Ultimately, we’re working to ensure our policies achieve the greatest public health benefit. As such, we’re proceeding with the utmost caution by securing more information about both the potential positives and negatives of flavors in youth initiation and getting adult smokers to quit or transition to potentially less harmful products. Through this lens, the ANPRM we’re issuing today seeks comments, data, research results or other information on topics, including, but not limited to:
- The role that flavors play in initiation and patterns of tobacco use, particularly among youth and young adults;
- The role that flavors may play in helping some adult cigarette smokers reduce cigarette use and/or switch to potentially less harmful tobacco products;
- The role that flavors in non-combusted tobacco products may play in quitting combusted tobacco products use, quitting all tobacco use or starting to use more than one type of tobacco product;
- Consumer perceptions of health risks and addictiveness of flavored tobacco products;
- Whether certain flavors used in tobacco products present potential adverse health effects to users or others; and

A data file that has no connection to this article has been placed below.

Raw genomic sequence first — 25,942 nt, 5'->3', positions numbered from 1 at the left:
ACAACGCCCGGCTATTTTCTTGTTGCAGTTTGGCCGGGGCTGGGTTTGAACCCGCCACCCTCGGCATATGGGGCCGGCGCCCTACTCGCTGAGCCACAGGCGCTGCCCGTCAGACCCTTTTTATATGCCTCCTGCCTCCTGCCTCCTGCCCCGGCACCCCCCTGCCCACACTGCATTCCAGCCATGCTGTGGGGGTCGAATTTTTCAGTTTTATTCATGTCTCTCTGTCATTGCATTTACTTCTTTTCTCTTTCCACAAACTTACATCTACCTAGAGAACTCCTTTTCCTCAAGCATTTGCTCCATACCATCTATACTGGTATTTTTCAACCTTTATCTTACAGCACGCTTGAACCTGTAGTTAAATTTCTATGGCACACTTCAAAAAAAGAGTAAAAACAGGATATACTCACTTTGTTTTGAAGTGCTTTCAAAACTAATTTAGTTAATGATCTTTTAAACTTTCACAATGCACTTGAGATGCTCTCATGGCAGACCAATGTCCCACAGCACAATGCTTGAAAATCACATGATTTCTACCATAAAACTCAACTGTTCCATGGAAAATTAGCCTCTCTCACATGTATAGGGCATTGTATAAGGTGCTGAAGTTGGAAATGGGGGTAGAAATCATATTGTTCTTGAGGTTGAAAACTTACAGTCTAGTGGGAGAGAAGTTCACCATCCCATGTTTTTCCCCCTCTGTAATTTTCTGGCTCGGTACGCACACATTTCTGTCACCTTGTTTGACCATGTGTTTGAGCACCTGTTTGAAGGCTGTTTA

- The impact of local, state and international efforts to restrict the sale or marketing of flavored tobacco products.
The public docket for this ANPRM will be open for 90 days starting tomorrow. This action follows another important step forward in our multi-year roadmap to achieve a world where combustible cigarettes would no longer create or sustain addiction, and where adults who still seek nicotine could get it from alternative and potentially less harmful sources.
Last week, we issued an ANPRM to explore a product standard to lower nicotine in cigarettes to minimally or non-addictive levels – a pivotal step in a comprehensive plan that we believe could help avoid millions of tobacco-related deaths across the country. This is just the beginning of our efforts.
We’ll continue to seek public input on a variety of significant topics as we advance our policy framework, which includes exploring clear and meaningful measures to make tobacco products less toxic, appealing and addictive.
As with everything we do to protect and promote the public health, we’re committed to ensuring we have the proper science-based regulatory foundation to apply the powerful tools given to the FDA by Congress to meaningfully reduce the public health burden of tobacco use, protect youth and provide pathways for beneficial innovations to reach consumers.
The FDA, an agency within the U.S. Department of Health and Human Services, protects the public health by assuring the safety, effectiveness, and security of human and veterinary drugs, vaccines and other biological products for human use, and medical devices. The agency also is responsible for the safety and security of our nation’s food supply, cosmetics, dietary supplements, products that give off electronic radiation, and for regulating tobacco products.